Advocacy is when you get support to have your say. At times we may all need someone alongside us to assist with this.
Usually the people who assist us are family, friends and supporters.
Self-advocacy is the ability to speak up for yourself and the things that are important to you
Having someone to support you have your say can help ensure that, as a disabled person, or family member you:
- have your voice heard on issues that are important to you
- have your rights upheld and protected
- have your views and wishes genuinely considered when decisions are being made about your life
- can access information and services
- can explore choices and options
- are kept safe from harm and abuse.
This approach supports the Enabling Good Lives principles of:
Disabled people are in control of their lives.
Ordinary life outcomes
Disabled people are supported to live everyday lives in everyday places. They are regarded as citizens with opportunities for learning, employment, having a home and family, and social participation – like others at similar stages of life.
The abilities and contribution of disabled people and their families are recognised and respected.
Who can support me to be heard?
You may choose someone you trust from your own networks, for example a friend or family member, or you may choose to access a service that offers advocacy.
There are some people who have no one in their lives to ensure their voice is heard. For these people there will be the option of accessing a trained and paid advocate whose role is to ensure the person’s will and preference is being enacted. If you think you or someone you know needs this type of support, please talk to a Kaitūhono/Connector or contact us at:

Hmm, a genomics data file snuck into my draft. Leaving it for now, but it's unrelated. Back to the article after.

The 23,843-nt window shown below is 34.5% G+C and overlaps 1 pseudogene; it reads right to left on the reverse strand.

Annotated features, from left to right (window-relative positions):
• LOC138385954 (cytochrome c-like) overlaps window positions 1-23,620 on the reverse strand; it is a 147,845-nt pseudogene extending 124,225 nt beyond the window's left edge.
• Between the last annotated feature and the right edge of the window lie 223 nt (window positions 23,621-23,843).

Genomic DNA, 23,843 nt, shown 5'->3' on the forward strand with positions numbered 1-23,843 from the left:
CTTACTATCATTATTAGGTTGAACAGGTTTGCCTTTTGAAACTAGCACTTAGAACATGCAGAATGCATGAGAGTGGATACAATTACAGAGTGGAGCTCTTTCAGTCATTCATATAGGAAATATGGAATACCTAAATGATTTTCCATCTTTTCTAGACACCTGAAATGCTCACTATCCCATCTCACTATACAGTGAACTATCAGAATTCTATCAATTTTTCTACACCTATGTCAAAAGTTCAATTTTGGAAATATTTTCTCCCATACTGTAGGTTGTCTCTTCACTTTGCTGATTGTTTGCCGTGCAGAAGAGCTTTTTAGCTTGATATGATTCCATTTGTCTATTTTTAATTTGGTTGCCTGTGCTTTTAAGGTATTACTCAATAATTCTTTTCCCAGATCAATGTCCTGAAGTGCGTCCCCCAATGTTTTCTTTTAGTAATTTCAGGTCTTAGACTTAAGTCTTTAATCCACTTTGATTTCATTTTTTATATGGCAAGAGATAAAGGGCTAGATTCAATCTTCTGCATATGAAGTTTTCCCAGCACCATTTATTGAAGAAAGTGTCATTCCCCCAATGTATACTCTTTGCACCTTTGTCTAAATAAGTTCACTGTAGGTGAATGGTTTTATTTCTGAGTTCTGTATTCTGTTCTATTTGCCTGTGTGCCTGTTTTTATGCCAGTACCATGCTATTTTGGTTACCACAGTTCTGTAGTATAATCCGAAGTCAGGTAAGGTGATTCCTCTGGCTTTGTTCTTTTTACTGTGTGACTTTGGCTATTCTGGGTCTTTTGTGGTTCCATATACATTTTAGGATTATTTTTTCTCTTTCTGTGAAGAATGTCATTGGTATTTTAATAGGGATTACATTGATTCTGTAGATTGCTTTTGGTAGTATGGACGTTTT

phone 0800 626 255 or 0800 MANA55
Other advocacy options and information
Nationwide Health and Disability Advocacy Service
A free service that operates independently from all health and disability service providers, government agencies, and HDC. If you want to know more about your rights when using health or disability services, get questions answered, or make a complaint, we can help.
freephone 0800 555 050
IHC Advocacy Toolkit
Personal Advocacy Trust
The Trust provides lifelong advocacy for enrolled members with learning disabilities after the death of their parents
Auckland Disability Law
(ADL) provides free legal services to disabled people associated with their disability legal issues. ADL is the only specialist disability law community law centre in Aotearoa New Zealand
Heath and Disability Commissioner
The purpose of the Health and Disability Commissioner is to promote and protect the rights of consumers as set out in the Code of Health and Disability Services Consumers' Rights. This includes resolving complaints in a fair, timely, and effective way. You have the right to complain if you are not happy with a health or disability service you have received.
Freephone: 0800 11 22 33
Human Rights Commission
The Human Rights Commission offers a free, informal enquiries and complaints service to deal with discrimination (including discrimination on the grounds of your disability) and racial and sexual harassment issues. If you think you have faced discrimination you can make a complaint to the Human Rights Commission. We can help with advice and information and, if necessary, mediating your complaint.
Postal address: PO Box 6751, Wellesley St, Auckland 1010
Freephone: 0800 496 877
Text: 021 0236 4253
People First New Zealand
A self-advocacy organisation that is led and directed by people with learning disability
Supported Decision Making - How-I-make-my-decisions
A tool you can use to help you tell others how you make your decisions